*The angle of crankshaft rotation is the same. The loss for compression pressure will therefore be the same. That the 4-stroke has to complete an additional rotation v the 2-st on a per firing stroke is absolutely irrelevant. Actually for something with a turbocharger, the exhaust stroke is also a load. The additional air volume to compress adds an additional load...and yet the compression pressure is as high as design octane ratings allow. Or for CI engines, it is an order of magnitude higher( 60 psi boost, plus 18:1 CR for a relatively tame street engine).

Show me any factory high performance 2-stroke where their compression is 180 plus. Any hot motor from 1970 to now. with 2-strokes the limiting factor was how hot you could get the piston before it melts.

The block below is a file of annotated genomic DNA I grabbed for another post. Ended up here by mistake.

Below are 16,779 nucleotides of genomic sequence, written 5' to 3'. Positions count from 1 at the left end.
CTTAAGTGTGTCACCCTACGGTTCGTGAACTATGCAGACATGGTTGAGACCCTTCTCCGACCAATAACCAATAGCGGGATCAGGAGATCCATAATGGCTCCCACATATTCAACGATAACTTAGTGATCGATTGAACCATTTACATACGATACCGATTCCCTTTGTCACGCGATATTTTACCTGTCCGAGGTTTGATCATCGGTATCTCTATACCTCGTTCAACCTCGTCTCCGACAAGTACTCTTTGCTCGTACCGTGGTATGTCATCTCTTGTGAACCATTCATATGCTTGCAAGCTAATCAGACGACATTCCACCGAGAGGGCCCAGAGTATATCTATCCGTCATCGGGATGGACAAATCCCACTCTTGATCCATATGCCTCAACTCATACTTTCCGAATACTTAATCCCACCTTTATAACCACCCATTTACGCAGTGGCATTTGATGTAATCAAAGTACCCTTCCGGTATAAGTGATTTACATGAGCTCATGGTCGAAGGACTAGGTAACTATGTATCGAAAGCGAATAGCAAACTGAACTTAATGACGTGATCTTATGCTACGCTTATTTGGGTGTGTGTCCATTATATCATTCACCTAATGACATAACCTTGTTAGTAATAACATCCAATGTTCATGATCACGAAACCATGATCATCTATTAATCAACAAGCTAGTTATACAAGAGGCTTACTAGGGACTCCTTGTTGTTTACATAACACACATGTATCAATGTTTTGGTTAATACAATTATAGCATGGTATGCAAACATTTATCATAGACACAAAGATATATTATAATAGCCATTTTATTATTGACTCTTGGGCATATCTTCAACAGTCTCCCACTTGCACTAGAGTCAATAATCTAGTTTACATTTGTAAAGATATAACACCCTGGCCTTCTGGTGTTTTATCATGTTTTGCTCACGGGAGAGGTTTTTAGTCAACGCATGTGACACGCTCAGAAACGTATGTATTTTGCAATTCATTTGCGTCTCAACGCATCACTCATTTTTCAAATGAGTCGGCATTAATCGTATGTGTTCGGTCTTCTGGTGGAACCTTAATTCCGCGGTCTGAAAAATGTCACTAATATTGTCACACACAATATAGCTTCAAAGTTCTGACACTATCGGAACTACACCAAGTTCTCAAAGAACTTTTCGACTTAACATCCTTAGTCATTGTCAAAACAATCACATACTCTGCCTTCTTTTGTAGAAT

*Just because it has not been done does not mean your thesis is correct. It means there is something limiting, but it is not pumping loss due to high compression pressure. And now you bring piston temperature into the argument? I thought you said it was pumping loss?

That's why some latest hot 2-strokes had an electrinic ignition that retarded timing at high rpms to prevent that. Show me some specs from modern hot 2-strokes that have that high cranking pressure from the factory. In the last 4 decades I have not seen any.
As for flaring an intake port outwards from the carb that means you are slowing intake velocity.
*And this has what to do with your thesis?
As for timing advance on 4-strokes same to 30,000???